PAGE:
Every participant in this hearing was well armed and articulate. Panel members and committee members jousted directly with each other on issues of law and morality. But the unquestionable highlight, for How the World Works, came when freshman congressman Steve Cohen, D-Tenn., engaged the Family Research Council's McClusky on just where the line should be drawn. If one of the reasons to support a ban on Internet gambling was the technical impossibility of preventing children from participating, then why allow online access to lotteries, or to horse-race betting?
Better yet, why allow horse racing at all?
COHEN: Do you think that horse racing and dog racing and lotteries should be legal in the United States?
MCCLUSKY: Are you asking me?
COHEN: Yes, you personally.
MCCLUSKY: The Family Research Council does believe that such things should be illegal.
COHEN: So it is really not the Internet you are against. It is gambling in general. Is that right?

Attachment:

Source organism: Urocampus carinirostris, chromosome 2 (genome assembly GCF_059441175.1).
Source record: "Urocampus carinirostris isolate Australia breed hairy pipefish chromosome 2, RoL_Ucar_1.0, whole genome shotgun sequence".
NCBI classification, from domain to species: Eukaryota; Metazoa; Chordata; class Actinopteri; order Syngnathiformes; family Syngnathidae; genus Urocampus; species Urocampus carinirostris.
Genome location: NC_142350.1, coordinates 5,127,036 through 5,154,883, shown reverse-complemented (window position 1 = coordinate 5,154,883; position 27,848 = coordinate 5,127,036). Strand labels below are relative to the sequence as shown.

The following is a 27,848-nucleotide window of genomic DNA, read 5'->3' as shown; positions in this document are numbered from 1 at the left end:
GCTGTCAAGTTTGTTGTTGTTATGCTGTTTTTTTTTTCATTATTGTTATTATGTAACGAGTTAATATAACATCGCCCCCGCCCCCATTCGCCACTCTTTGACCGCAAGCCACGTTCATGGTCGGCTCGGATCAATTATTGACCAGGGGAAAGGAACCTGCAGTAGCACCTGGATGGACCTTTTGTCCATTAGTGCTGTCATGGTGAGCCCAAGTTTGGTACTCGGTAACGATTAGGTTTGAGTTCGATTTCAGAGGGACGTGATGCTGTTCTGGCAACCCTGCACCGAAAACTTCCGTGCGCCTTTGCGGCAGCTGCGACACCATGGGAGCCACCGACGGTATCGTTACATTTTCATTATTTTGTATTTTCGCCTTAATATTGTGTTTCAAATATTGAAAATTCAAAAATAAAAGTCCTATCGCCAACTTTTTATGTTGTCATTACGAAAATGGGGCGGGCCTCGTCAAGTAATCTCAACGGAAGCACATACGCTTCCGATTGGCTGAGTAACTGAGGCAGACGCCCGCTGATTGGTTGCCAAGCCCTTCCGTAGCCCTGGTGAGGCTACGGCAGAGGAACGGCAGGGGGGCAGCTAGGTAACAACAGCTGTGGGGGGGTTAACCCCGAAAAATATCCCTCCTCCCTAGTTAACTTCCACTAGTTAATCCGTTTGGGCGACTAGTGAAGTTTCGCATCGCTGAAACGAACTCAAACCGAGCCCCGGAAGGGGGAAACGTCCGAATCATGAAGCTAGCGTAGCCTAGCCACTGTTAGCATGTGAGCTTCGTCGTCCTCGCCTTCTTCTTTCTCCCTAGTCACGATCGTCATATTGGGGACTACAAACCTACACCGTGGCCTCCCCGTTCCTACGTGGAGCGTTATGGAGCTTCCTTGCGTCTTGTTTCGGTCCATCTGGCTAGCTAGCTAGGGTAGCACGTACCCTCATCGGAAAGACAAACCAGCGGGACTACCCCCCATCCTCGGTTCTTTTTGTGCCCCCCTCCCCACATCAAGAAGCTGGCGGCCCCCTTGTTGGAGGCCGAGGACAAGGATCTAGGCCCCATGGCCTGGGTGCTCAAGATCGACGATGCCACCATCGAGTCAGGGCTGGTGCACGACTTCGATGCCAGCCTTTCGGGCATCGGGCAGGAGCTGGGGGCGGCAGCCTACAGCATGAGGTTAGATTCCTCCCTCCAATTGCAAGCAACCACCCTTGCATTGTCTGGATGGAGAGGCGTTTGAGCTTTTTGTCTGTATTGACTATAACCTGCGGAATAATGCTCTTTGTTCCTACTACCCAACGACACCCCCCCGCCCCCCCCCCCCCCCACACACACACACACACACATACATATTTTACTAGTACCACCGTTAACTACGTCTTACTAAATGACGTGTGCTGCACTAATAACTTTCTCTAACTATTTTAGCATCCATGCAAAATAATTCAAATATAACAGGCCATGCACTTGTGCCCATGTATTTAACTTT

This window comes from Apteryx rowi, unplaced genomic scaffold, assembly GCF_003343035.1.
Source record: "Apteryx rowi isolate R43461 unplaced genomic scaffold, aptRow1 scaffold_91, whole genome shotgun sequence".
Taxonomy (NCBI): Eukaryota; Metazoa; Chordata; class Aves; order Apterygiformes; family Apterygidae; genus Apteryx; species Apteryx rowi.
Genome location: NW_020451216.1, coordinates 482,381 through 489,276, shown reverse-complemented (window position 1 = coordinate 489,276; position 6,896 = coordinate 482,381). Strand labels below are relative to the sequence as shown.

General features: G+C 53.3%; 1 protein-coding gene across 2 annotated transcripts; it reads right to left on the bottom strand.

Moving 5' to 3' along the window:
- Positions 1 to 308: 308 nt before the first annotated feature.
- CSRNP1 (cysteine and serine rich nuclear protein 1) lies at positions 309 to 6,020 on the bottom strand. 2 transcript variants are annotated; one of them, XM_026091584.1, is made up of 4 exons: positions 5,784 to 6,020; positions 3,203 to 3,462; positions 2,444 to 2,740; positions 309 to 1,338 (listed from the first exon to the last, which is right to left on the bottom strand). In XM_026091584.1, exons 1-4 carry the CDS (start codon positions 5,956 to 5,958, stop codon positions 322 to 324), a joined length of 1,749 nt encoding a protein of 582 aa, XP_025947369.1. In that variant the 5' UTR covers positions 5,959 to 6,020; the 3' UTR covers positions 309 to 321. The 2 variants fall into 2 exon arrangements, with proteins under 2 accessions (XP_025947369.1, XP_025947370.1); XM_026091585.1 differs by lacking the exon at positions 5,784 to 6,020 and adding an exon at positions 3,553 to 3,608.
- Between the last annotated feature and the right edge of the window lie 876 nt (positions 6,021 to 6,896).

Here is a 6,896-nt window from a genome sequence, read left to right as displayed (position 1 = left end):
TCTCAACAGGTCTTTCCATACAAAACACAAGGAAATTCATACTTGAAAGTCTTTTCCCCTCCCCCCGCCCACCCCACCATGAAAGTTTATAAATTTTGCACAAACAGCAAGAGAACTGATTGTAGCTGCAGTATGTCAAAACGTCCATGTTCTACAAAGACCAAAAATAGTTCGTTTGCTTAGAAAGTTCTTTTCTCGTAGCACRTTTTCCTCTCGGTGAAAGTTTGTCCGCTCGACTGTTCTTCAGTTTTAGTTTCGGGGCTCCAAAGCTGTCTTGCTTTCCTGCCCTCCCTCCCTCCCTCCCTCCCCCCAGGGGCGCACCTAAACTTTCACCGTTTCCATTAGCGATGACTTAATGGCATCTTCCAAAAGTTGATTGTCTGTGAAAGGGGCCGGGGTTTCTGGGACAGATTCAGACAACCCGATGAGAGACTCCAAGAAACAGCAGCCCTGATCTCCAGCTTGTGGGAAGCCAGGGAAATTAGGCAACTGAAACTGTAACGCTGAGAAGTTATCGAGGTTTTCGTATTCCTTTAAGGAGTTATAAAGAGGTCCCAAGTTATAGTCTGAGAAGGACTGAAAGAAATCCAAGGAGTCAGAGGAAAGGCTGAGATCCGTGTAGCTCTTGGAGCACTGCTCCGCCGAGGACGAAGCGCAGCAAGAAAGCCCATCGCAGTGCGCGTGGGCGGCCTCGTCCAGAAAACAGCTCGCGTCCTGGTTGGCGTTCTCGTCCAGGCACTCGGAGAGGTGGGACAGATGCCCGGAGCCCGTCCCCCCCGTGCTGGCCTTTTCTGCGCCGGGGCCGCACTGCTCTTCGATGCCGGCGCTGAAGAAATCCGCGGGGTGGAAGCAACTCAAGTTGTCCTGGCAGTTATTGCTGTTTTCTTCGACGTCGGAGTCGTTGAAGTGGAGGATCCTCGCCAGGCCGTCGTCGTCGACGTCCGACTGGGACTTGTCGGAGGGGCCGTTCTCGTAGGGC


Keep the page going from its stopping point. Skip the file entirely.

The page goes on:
MCCLUSKY: Yes, that would be true, or at least unrestricted gambling such as we have with the Internet or other.
COHEN: But the lottery is restricted. You can't play if you are a child. Same thing with horse racing. But you are against that, are you not?
COHEN: So restricted or unrestricted, you are against it?
COHEN: Is there any fun that you are for?
McClusky subsequently tried to defuse the question by joking that he was in favor of the hearing itself, and that seemed like "fun," but the damage was done. For years, groups like the Family Research Council have been setting the agenda in Washington. But on Thursday a congressman in the majority party mocked their anti-fun agenda. Steve Cohen, he's our man.
(As a bonus, here's Annie Duke's opening statement before the House Judiciary Committee.)